Does this really need an explanation?
How the Indies have fixed WWE Developmental
OVW was a tremendous breeding ground for WWE potentials. Randy Orton, Batista, Brock Lesnar, CM Punk and John Cena all graduated from the promotion run by Danny Davis, and funded by WWE. But OVW was soon dumped in favor of FCW in Florida, and WWE has struggled to find their next crop of stars ever since. FCW was producing decently talented guys in the ring, but never ever found an ounce of personality.
FCW is still around, but the format has been completely scrapped and reformatted into a division of NXT. What a change it was. Not only is the booking for NXT a lot better than FCW ever was, but we are starting to see some of the talent have charisma. This is because instead of training these guys to wrestle, they have started letting them explore personalities and characters. It seems like this is common sense, but it's been a long time since we saw as many call ups that showed potential in areas outside of the actual wrestling. Bray Wyatt and Dean Ambrose already have more character development than Sheamus and Damian Sandow have ever had.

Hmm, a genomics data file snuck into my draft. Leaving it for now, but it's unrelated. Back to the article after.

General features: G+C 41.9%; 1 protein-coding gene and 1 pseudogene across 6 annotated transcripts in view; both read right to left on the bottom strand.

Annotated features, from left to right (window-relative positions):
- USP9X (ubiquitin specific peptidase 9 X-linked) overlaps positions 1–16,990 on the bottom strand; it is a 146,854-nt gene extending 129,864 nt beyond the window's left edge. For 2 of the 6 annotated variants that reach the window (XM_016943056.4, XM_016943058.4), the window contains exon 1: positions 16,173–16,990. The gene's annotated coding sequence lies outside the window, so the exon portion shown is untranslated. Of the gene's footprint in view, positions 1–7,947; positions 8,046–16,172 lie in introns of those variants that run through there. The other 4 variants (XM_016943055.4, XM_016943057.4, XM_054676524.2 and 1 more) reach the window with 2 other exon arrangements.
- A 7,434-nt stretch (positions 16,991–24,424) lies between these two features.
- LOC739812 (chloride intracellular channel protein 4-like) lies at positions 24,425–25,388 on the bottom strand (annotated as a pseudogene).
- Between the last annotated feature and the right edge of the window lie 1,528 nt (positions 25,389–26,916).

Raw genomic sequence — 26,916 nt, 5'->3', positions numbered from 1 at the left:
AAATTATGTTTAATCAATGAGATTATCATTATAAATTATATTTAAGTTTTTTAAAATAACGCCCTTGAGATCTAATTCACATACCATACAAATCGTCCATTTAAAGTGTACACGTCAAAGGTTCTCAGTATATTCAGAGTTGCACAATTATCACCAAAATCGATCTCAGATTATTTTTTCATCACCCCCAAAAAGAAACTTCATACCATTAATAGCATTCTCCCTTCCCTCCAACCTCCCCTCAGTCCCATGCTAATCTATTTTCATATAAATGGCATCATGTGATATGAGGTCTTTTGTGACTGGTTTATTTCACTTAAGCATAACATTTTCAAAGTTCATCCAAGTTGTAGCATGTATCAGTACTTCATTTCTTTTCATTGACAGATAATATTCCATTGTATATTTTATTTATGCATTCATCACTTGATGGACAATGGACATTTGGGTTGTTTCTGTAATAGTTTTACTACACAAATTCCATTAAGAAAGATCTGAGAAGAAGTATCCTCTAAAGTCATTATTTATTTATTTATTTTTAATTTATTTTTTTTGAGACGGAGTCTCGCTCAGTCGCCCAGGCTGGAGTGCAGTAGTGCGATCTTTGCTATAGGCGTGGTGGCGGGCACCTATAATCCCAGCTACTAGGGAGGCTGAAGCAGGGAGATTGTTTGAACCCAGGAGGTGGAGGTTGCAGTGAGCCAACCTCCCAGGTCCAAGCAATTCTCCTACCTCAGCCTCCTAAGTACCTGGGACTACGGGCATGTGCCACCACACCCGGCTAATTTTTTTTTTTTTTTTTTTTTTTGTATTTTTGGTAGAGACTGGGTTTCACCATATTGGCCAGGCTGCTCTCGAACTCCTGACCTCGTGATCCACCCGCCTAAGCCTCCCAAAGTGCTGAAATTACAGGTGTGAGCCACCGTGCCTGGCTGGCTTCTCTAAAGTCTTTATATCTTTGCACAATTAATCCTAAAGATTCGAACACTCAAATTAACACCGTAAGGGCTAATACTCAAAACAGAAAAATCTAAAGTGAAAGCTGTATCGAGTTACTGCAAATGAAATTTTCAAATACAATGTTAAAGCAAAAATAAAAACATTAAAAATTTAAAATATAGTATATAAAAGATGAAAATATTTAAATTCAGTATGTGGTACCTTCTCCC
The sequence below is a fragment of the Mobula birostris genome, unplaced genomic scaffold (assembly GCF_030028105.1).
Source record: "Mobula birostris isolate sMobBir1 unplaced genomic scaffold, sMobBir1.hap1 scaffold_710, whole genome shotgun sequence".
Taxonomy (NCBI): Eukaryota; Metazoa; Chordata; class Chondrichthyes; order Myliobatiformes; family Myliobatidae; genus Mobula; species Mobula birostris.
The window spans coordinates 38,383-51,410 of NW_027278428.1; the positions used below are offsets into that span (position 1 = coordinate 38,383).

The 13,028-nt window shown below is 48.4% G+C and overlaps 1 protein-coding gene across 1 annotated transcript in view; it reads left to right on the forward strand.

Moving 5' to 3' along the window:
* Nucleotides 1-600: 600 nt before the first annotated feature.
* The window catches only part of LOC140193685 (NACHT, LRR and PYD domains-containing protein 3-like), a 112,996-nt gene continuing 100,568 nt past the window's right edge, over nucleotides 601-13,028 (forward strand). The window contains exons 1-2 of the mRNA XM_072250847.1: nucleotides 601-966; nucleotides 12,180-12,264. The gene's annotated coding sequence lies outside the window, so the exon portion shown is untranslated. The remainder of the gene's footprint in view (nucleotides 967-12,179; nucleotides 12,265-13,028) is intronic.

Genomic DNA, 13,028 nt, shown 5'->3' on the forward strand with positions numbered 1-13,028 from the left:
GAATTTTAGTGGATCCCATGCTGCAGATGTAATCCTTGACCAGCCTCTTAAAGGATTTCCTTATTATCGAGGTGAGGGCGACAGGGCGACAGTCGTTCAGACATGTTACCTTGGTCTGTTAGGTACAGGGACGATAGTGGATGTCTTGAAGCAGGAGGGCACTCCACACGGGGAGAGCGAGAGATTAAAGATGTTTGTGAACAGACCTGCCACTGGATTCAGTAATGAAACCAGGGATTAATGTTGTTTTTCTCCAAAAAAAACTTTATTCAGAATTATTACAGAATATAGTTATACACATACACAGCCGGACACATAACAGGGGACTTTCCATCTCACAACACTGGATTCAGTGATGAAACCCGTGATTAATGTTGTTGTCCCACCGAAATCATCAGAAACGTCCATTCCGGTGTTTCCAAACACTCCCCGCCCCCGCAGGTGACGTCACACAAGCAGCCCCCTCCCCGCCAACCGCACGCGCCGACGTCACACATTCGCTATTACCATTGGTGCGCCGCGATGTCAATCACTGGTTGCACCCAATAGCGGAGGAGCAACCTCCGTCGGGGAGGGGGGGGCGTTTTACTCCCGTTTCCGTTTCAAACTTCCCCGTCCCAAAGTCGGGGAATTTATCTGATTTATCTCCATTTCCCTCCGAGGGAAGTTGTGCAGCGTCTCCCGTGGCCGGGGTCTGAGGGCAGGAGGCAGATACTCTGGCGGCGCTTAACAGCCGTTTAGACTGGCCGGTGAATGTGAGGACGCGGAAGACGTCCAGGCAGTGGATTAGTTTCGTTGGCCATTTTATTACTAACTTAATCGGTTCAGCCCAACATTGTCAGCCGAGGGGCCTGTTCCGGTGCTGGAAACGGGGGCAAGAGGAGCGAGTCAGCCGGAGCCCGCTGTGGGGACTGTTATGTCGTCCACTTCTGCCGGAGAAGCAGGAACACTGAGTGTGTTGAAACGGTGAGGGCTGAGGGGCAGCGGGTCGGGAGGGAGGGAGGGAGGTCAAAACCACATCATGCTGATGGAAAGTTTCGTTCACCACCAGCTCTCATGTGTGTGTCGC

WWE realized that the indy wrestling background doesn't need to be altered in a major way. Daniel Bryan spent very little time in FCW, and he found a way to work the “WWE Style”. It seems they've discovered that the real work needed to be done on these guys is to give them an environment where they can work on interacting with the crowd. In the squared circle, everyone hired is fully capable of holding their own. It would have been so easy to cut Michael McGillicutty and Husky Harris after their lame Nexus pushes. But WWE knew these guys deserved better. So they were sent back to FCW/NXT, and let them work. And over time, they found their perfect personas to be brought back to WWE and be given a much fairer shot.
ROH and indy wrestling teaches these guys a lot. But when you're working for various promotions, traveling, and living a very busy life across the world, you don't have a lot of time to practice the other aspects of professional wrestling. FCW/NXT is finally be shaped to give these guys that outlet. Former WWE stars are giving their perspective on working in the ring, but more importantly how to carry themselves for the fans, talking in the microphone, and displaying their personalities for a world wide audience. ROH is WWE's true developmental promotion for in-ring work. I'm glad they've come to accept that. NXT and FCW should be the playground for them to work with wrestling minds, staying local to concentrate on their craft, and unlocking the doors for these guys to succeed in the WWE.
ROH teaches them to wrestle like a wrestler. FCW/NXT teaches them to talk like a wrestler.
And on that note, Peace out